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Efficacy of a Web-Based, Tailored, Alcohol Prevention/Intervention Program for College Students: Initial Findings

Publication Abstract

Bingham, C.R., A.I. Barretto, M.A. Walton, C.M. Bryant, J.T. Shope, and Trivellore Raghunathan. 2010. "Efficacy of a Web-Based, Tailored, Alcohol Prevention/Intervention Program for College Students: Initial Findings." Journal of American College Health, 58(4): 349-356.

Objective: Reduce college student at-risk drinking (ARD) using a Web-based brief motivational alcohol prevention/intervention called Michigan Prevention and Alcohol Safety for Students (M-PASS). Participants: Participants included 1, 137 randomly sampled first-year college Students, including 59% female, 80% white, and averaged age 18.1 years. Methods: Intervention group participants (n = 616) attended 4 online M-PASS sessions, receiving feedback tailored to individual drinking patterns and concepts from 4 behavior change theories. Control group participants (n = 521) completed a mid-phase Survey, and both groups were Surveyed at baseline and posttest. Results: Evidence of M-PASS's efficacy was found. The intervention was associated with advanced stage of change, lower tolerance of drinking and drink/driving, fewer reasons to drink, and use of more strategies to avoid ARD. preliminary evidence of behavioral change was also found. Efficacy was greater for women than men. Conclusions: Web-based programs may be useful in reducing alcohol-related risk among college Students. Further evaluation is needed.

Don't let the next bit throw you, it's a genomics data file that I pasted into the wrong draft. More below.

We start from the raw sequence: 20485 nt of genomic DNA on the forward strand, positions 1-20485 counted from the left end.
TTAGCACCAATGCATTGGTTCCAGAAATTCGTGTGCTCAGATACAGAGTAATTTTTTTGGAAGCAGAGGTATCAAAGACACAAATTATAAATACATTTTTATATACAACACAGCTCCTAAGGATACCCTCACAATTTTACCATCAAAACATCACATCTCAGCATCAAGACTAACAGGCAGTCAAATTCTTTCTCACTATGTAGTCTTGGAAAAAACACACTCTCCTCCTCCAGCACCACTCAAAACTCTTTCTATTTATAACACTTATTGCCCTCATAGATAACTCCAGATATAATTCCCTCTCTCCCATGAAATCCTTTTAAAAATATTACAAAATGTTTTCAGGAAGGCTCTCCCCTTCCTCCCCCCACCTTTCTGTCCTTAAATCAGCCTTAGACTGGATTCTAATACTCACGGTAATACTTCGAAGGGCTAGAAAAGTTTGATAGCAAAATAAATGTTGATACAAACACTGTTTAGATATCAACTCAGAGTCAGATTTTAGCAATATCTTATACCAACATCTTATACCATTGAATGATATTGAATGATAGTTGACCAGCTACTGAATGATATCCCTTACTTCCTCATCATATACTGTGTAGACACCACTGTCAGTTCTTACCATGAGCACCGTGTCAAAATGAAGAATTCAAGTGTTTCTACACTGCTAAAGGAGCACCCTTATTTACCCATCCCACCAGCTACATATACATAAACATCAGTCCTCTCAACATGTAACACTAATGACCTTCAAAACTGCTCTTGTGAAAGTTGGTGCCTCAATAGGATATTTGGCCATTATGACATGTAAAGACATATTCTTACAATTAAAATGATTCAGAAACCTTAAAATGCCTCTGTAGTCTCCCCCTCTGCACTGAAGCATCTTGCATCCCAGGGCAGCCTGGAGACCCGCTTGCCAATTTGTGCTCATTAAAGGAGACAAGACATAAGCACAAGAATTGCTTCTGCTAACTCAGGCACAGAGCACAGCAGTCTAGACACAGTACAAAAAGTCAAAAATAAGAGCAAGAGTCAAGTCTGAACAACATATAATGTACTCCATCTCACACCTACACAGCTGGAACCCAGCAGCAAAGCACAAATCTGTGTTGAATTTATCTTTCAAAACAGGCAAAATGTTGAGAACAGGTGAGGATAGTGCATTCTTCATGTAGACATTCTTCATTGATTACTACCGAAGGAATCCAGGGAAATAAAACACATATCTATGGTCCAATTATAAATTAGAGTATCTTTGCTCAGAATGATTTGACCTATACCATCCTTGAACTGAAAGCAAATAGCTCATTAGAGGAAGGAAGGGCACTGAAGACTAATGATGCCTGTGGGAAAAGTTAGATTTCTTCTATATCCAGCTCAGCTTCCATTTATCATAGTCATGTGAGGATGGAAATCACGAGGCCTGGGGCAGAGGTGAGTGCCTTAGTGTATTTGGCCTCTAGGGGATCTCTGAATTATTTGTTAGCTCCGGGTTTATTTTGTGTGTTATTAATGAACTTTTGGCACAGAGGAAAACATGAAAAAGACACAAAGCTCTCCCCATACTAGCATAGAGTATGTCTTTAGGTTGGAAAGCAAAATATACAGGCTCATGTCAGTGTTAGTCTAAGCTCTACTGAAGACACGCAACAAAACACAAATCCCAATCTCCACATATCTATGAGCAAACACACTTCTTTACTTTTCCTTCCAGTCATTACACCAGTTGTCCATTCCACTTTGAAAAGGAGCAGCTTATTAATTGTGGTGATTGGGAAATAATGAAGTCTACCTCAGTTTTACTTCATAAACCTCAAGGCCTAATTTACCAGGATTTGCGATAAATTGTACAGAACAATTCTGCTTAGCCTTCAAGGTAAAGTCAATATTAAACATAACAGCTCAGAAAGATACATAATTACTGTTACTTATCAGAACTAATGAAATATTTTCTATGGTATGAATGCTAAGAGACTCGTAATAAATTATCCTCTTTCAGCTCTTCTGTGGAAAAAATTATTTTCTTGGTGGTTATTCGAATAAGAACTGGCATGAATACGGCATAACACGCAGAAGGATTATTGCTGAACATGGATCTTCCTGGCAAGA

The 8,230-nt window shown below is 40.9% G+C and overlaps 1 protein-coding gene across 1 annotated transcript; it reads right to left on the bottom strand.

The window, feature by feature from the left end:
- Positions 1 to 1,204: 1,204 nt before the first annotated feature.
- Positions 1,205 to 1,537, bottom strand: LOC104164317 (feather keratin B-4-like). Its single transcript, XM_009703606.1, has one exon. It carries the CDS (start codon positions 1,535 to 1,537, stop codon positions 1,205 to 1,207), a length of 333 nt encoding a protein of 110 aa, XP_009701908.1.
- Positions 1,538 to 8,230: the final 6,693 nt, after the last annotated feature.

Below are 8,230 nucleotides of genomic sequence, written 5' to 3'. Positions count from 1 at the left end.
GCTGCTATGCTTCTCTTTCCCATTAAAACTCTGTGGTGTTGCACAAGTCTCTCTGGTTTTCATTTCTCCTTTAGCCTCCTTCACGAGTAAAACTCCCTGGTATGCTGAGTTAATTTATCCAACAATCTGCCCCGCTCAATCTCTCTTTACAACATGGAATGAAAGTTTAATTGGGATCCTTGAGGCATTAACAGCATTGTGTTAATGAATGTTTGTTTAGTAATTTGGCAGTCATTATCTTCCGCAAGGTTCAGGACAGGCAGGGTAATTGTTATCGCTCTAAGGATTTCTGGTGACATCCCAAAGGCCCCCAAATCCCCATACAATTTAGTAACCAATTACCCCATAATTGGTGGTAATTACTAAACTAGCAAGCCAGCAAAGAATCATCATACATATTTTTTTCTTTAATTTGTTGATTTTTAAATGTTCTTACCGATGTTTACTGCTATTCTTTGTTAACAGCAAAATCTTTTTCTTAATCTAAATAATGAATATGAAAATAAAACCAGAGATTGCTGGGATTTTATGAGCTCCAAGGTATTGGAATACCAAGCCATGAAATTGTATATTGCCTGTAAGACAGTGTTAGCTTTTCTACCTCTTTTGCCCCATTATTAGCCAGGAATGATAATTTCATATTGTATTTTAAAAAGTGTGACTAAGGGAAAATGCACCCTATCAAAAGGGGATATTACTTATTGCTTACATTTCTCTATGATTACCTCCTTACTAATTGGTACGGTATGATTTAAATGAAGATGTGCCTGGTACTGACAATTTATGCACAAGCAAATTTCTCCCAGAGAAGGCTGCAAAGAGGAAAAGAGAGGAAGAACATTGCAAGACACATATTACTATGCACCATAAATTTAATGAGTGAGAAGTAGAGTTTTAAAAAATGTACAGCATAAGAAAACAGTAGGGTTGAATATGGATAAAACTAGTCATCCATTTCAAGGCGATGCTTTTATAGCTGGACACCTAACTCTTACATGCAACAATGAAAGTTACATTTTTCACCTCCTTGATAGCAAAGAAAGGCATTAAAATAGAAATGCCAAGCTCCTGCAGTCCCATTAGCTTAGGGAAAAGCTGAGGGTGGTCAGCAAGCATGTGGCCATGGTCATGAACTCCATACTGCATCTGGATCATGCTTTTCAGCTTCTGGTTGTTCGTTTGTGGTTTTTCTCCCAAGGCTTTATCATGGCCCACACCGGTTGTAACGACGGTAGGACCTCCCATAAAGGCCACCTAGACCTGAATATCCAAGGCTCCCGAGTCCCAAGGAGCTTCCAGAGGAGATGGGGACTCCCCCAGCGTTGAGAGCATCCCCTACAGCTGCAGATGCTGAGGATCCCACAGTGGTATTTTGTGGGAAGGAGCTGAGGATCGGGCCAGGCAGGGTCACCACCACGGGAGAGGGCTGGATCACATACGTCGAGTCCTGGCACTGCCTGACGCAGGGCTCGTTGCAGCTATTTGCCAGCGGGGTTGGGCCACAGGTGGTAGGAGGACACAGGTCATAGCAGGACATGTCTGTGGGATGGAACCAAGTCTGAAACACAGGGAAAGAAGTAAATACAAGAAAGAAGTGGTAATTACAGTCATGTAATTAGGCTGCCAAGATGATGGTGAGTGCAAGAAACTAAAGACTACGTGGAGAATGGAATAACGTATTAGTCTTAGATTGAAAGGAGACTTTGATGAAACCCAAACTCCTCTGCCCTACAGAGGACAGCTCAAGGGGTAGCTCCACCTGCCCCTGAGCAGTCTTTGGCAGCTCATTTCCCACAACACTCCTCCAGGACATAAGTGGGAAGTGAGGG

Country of focus: United States of America.

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